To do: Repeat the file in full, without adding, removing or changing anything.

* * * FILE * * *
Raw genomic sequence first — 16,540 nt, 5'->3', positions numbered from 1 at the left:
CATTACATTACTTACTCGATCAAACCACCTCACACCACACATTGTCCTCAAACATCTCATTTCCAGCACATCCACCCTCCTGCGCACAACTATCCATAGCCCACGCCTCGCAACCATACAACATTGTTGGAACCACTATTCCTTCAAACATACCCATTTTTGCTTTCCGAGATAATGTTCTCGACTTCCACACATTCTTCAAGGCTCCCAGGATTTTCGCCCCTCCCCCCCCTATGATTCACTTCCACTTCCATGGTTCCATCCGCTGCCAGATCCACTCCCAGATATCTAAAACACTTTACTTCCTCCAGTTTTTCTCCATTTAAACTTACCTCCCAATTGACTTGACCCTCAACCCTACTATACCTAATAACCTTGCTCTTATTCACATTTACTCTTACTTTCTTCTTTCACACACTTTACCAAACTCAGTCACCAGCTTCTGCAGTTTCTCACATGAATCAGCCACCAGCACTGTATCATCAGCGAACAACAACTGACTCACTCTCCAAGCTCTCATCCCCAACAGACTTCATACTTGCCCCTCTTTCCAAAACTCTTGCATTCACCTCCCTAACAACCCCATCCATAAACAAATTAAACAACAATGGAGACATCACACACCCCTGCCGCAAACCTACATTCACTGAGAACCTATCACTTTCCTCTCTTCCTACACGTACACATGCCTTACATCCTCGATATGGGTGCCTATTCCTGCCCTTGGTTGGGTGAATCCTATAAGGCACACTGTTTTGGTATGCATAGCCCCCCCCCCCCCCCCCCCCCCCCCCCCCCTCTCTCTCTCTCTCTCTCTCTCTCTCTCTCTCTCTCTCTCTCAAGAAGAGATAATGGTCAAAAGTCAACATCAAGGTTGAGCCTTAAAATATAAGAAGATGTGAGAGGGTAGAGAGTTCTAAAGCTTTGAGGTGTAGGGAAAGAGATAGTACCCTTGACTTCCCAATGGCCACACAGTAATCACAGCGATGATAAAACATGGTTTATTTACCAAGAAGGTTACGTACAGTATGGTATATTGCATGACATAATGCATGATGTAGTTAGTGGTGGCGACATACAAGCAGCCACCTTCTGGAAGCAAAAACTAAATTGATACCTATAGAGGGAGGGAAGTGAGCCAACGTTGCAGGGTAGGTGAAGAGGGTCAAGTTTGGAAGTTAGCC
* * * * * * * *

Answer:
Raw genomic sequence first — 16,540 nt, 5'->3', positions numbered from 1 at the left:
CATTACATTACTTACTCGATCAAACCACCTCACACCACACATTGTCCTCAAACATCTCATTTCCAGCACATCCACCCTCCTGCGCACAACTATCCATAGCCCACGCCTCGCAACCATACAACATTGTTGGAACCACTATTCCTTCAAACATACCCATTTTTGCTTTCCGAGATAATGTTCTCGACTTCCACACATTCTTCAAGGCTCCCAGGATTTTCGCCCCTCCCCCCCCTATGATTCACTTCCACTTCCATGGTTCCATCCGCTGCCAGATCCACTCCCAGATATCTAAAACACTTTACTTCCTCCAGTTTTTCTCCATTTAAACTTACCTCCCAATTGACTTGACCCTCAACCCTACTATACCTAATAACCTTGCTCTTATTCACATTTACTCTTACTTTCTTCTTTCACACACTTTACCAAACTCAGTCACCAGCTTCTGCAGTTTCTCACATGAATCAGCCACCAGCACTGTATCATCAGCGAACAACAACTGACTCACTCTCCAAGCTCTCATCCCCAACAGACTTCATACTTGCCCCTCTTTCCAAAACTCTTGCATTCACCTCCCTAACAACCCCATCCATAAACAAATTAAACAACAATGGAGACATCACACACCCCTGCCGCAAACCTACATTCACTGAGAACCTATCACTTTCCTCTCTTCCTACACGTACACATGCCTTACATCCTCGATATGGGTGCCTATTCCTGCCCTTGGTTGGGTGAATCCTATAAGGCACACTGTTTTGGTATGCATAGCCCCCCCCCCCCCCCCCCCCCCCCCCCCCCTCTCTCTCTCTCTCTCTCTCTCTCTCTCTCTCTCTCTCTCTCAAGAAGAGATAATGGTCAAAAGTCAACATCAAGGTTGAGCCTTAAAATATAAGAAGATGTGAGAGGGTAGAGAGTTCTAAAGCTTTGAGGTGTAGGGAAAGAGATAGTACCCTTGACTTCCCAATGGCCACACAGTAATCACAGCGATGATAAAACATGGTTTATTTACCAAGAAGGTTACGTACAGTATGGTATATTGCATGACATAATGCATGATGTAGTTAGTGGTGGCGACATACAAGCAGCCACCTTCTGGAAGCAAAAACTAAATTGATACCTATAGAGGGAGGGAAGTGAGCCAACGTTGCAGGGTAGGTGAAGAGGGTCAAGTTTGGAAGTTAGCC